Finally, we have the monster. This is a version of an individual you might say but the distinction i draw is that this is a lone creature while an individual will be a leader of his own cult. Monsters can be simple smash a grab types or they can have depth. I tend to almost always fall on the “have depth” side. This means that when I create, say, Trolls, I cannot but help to think of the different tribes, how they interact, the pottery they use, the areas they live in, their preferred foods and so much more. In doing so, it does not have to be a study of biology but it helps for me to gauge the important aspects to be included in the write up of the monster. As a foe, they should have a reason for their being there. They should have a reason for their aggression. I am not a fan of “Racial Evil” as I tend towards most monsters believing they are doing good by their moral code. That code may be to protect themselves or gather wealth to buy a mate or all manner of variations but it is important, imo, that you know what those motivations are and how they fit into the setting.

The scope of a villain is important, as important as any other aspect. It defines what they will affect and how they will affect the world they are in. For instance, if the villain has a galactic scope it makes a much different power base and even the method of rule of that area comes into question. It is wildly different if the scope of the villain is that of a local valley. The scope is they area they affect but more than that, it is also the effect on the world. An individual kobold may have a limited effect but the kobold race could change the landscape, political and geographical of the world.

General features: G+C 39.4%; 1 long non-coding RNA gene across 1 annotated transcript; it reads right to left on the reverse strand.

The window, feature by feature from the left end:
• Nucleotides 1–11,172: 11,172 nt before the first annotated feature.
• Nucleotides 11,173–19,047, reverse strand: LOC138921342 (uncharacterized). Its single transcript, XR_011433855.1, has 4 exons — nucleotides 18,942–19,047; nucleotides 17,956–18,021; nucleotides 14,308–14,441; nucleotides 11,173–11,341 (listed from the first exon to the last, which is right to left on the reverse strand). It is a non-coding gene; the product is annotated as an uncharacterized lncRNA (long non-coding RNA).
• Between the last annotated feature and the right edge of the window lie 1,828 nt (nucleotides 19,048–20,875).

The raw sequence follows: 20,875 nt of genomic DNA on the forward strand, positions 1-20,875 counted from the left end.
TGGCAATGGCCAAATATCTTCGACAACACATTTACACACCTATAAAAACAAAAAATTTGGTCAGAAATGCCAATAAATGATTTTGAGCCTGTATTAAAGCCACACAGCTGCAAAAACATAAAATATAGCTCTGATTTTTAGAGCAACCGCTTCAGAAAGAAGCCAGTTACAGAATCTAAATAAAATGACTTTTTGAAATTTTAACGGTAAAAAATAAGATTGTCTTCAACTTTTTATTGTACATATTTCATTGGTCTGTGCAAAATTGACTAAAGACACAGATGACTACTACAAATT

This is the level of tie in to the supplement or the world but most importantly, the group. Here we have the aspect of “Luke, I am your father!” and equally important Luke’s “Noooooo!”. This makes the villain relevant to the group and their actions as well as the characters that make up the group. You might not be able to make the villain relevent to every last character in the group but you do not have to. Often, it is enough to just make them relevant to a single character as long as that Relevance is pertinent to the entire group. For instance, making Darth Luke’s father was really (at the time of Empire Strikes Back) relevant to Luke. It would not change how the group looked on Luke but it did change how Luke viewed the group and himself. Because of this, the group them had to reflect on their views of Luke. Thus, the relevance resounded throughout the group as whole while touching on ly one of them.

Competence is a tough one. Make the villain too competent and you have a TPK. Make him too incompetent and you are left with comedy relief. I have had success in approaching it in two phases. The first is to determine if, indeed, the villain is meant to be a comedy relief. Competence is not the only way to model this but it can be useful. Alternatively, the villain could be meant as what I call a MacGuffin Villain. These are villain meant to threaten but not engage the party. Finally, the party threat type of villain engages the party, either through direct means or minions or both.

The second phase is to determine the level of competence in key areas. Is the villain knowledgeable? Does he fight through his minions and is a thinker? Great skills? Is he a powerful warrior or a brute strength killer? All good questions to ask and ones that must be answered. This is the real form, the root of the villain, almost their personality. And yes, you can apply this to all three types. Organizations may use brute force to ensure their will is carried out or they may use long reaching plans that outlive any one individual in the organization. The think to avoid here is making a villain so competent as to be impossible. A genius is fine but as a GM, you must realize there are limits to what the enemy will know of the actions of the party. That is the balance to be struck in play and it should be reflected in written work as well. I mean, the villain should not be all knowing. He should have weaknesses, vulnerabilities. That can often be one of the fun parts.

So, that is how I go after a villain and construct them. Like I said, bog standard but it works well.